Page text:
"If you're trying to make a point in a Mozart festival this year," says Barry Douglas, "go for the jugular." Thus, under the direction of this Belfast-born virtuoso, a posse of top pianists are to play every one of Mozart's concertos at Bridgewater Hall this month.
Douglas himself will be playing numbers 17, 22 and 24, and he will hope to infuse them with something of the style he first heard when that great Russian Emil Gilels played Mozart at the Royal Festival Hall. "It had a burning clarity, like a blazing light," says Douglas. "Nothing to do with energy or speed or virtuosity. It was a sound that seemed to say, 'I know what I'm doing, and why'. He made them sound as if they were being played by a symphony orchestra, or a male-voice choir.
"It wasn't that he was louder than other people - he just wasn't afraid to underline the asymmetry of the phrases and polyphony. And it emphatically wasn't dainty, as so much of Mozart playing is today."
Nor was it mannered - another sin of contemporary performers. "I'm not saying that Gilels' solution was necessarily the right one," says Douglas, "but it appealed to me. It was unadorned but, at the same time, remarkably rich and dramatic." However, he doesn't want readers of these words to get the impression that he's trying to reincarnate the Russian: "I couldn't do that. But even if a little of it rubs off on me, I'm glad."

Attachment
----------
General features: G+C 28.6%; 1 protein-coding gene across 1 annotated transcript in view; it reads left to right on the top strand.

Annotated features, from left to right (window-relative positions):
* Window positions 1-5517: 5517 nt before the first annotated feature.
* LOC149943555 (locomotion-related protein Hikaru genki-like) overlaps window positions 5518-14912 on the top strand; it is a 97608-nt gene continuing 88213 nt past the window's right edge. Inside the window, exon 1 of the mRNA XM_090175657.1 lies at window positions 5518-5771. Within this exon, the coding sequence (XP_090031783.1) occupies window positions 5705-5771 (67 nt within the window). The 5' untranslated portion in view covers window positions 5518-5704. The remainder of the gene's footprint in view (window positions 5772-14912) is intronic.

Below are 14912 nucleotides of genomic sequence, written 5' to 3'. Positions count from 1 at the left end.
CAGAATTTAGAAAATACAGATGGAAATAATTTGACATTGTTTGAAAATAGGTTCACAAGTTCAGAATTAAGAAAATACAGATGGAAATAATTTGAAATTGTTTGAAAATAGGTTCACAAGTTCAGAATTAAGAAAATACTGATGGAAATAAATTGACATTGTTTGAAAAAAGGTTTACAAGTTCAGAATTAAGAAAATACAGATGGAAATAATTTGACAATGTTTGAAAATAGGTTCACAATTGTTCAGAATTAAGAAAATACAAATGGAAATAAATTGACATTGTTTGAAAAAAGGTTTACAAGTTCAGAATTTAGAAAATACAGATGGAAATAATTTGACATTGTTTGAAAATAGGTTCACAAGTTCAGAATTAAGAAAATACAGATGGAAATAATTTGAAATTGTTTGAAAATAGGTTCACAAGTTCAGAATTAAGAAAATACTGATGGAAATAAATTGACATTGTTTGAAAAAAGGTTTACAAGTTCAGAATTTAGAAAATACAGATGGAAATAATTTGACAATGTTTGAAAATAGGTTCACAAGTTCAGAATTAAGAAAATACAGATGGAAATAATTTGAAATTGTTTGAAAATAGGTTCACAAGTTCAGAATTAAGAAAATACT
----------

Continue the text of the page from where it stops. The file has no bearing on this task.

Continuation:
The big question with Mozart piano concertos is - whose cadenzas? For while some have authentic Mozart ones, others do not. Douglas's answer is that one of his three will have Mozart cadenzas, one will have Douglas's own, while the third will have the extraordinary cadenza composed for Svyatoslav Richter by Benjamin Britten.
"Even if Mozart had left a cadenza for the E flat concerto, I would still have played the Britten one," say Douglas. "When a supreme composer such as Britten writes something, you have to sit up and take notice."
21-26 March (0161-907 9000)Reuse content